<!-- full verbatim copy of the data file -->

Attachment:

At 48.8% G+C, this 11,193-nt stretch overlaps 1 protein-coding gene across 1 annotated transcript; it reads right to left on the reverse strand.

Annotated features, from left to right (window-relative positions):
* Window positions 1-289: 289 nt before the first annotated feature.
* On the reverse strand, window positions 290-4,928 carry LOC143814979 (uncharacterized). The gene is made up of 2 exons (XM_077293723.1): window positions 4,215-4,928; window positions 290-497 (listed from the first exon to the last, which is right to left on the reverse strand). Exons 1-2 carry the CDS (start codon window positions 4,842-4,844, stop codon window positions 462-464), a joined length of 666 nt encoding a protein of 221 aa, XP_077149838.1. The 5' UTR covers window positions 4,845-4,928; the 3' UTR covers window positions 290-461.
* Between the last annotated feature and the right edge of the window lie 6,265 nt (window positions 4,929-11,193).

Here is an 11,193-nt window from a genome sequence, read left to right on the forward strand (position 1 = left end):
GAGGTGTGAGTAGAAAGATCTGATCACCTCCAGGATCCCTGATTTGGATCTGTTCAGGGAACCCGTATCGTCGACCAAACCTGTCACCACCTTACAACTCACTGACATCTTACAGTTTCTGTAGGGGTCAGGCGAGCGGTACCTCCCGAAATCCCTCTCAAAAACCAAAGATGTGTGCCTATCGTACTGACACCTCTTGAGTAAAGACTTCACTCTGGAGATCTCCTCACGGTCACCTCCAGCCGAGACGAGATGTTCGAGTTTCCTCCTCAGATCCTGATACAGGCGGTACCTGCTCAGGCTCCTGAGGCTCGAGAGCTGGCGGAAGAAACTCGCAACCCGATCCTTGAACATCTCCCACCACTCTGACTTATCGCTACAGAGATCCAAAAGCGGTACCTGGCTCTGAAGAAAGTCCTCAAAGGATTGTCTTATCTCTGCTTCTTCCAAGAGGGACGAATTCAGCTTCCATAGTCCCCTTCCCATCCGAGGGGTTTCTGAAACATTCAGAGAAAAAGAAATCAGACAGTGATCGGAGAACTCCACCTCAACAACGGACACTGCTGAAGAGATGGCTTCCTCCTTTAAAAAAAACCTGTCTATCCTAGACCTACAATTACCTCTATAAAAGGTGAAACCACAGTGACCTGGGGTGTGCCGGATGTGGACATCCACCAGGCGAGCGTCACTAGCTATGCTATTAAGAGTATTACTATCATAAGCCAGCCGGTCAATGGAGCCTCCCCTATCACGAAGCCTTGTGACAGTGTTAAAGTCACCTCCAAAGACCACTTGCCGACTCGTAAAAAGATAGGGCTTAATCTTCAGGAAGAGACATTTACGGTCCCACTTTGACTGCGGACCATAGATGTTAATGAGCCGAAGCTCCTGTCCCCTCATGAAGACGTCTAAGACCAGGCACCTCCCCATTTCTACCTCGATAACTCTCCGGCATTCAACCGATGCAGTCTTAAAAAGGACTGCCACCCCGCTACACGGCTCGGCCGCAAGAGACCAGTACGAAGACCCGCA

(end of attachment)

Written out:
At 48.8% G+C, this 11,193-nt stretch overlaps 1 protein-coding gene across 1 annotated transcript; it reads right to left on the reverse strand.

Annotated features, from left to right (window-relative positions):
* Window positions 1-289: 289 nt before the first annotated feature.
* On the reverse strand, window positions 290-4,928 carry LOC143814979 (uncharacterized). The gene is made up of 2 exons (XM_077293723.1): window positions 4,215-4,928; window positions 290-497 (listed from the first exon to the last, which is right to left on the reverse strand). Exons 1-2 carry the CDS (start codon window positions 4,842-4,844, stop codon window positions 462-464), a joined length of 666 nt encoding a protein of 221 aa, XP_077149838.1. The 5' UTR covers window positions 4,845-4,928; the 3' UTR covers window positions 290-461.
* Between the last annotated feature and the right edge of the window lie 6,265 nt (window positions 4,929-11,193).

Here is an 11,193-nt window from a genome sequence, read left to right on the forward strand (position 1 = left end):
GAGGTGTGAGTAGAAAGATCTGATCACCTCCAGGATCCCTGATTTGGATCTGTTCAGGGAACCCGTATCGTCGACCAAACCTGTCACCACCTTACAACTCACTGACATCTTACAGTTTCTGTAGGGGTCAGGCGAGCGGTACCTCCCGAAATCCCTCTCAAAAACCAAAGATGTGTGCCTATCGTACTGACACCTCTTGAGTAAAGACTTCACTCTGGAGATCTCCTCACGGTCACCTCCAGCCGAGACGAGATGTTCGAGTTTCCTCCTCAGATCCTGATACAGGCGGTACCTGCTCAGGCTCCTGAGGCTCGAGAGCTGGCGGAAGAAACTCGCAACCCGATCCTTGAACATCTCCCACCACTCTGACTTATCGCTACAGAGATCCAAAAGCGGTACCTGGCTCTGAAGAAAGTCCTCAAAGGATTGTCTTATCTCTGCTTCTTCCAAGAGGGACGAATTCAGCTTCCATAGTCCCCTTCCCATCCGAGGGGTTTCTGAAACATTCAGAGAAAAAGAAATCAGACAGTGATCGGAGAACTCCACCTCAACAACGGACACTGCTGAAGAGATGGCTTCCTCCTTTAAAAAAAACCTGTCTATCCTAGACCTACAATTACCTCTATAAAAGGTGAAACCACAGTGACCTGGGGTGTGCCGGATGTGGACATCCACCAGGCGAGCGTCACTAGCTATGCTATTAAGAGTATTACTATCATAAGCCAGCCGGTCAATGGAGCCTCCCCTATCACGAAGCCTTGTGACAGTGTTAAAGTCACCTCCAAAGACCACTTGCCGACTCGTAAAAAGATAGGGCTTAATCTTCAGGAAGAGACATTTACGGTCCCACTTTGACTGCGGACCATAGATGTTAATGAGCCGAAGCTCCTGTCCCCTCATGAAGACGTCTAAGACCAGGCACCTCCCCATTTCTACCTCGATAACTCTCCGGCATTCAACCGATGCAGTCTTAAAAAGGACTGCCACCCCGCTACACGGCTCGGCCGCAAGAGACCAGTACGAAGACCCGCA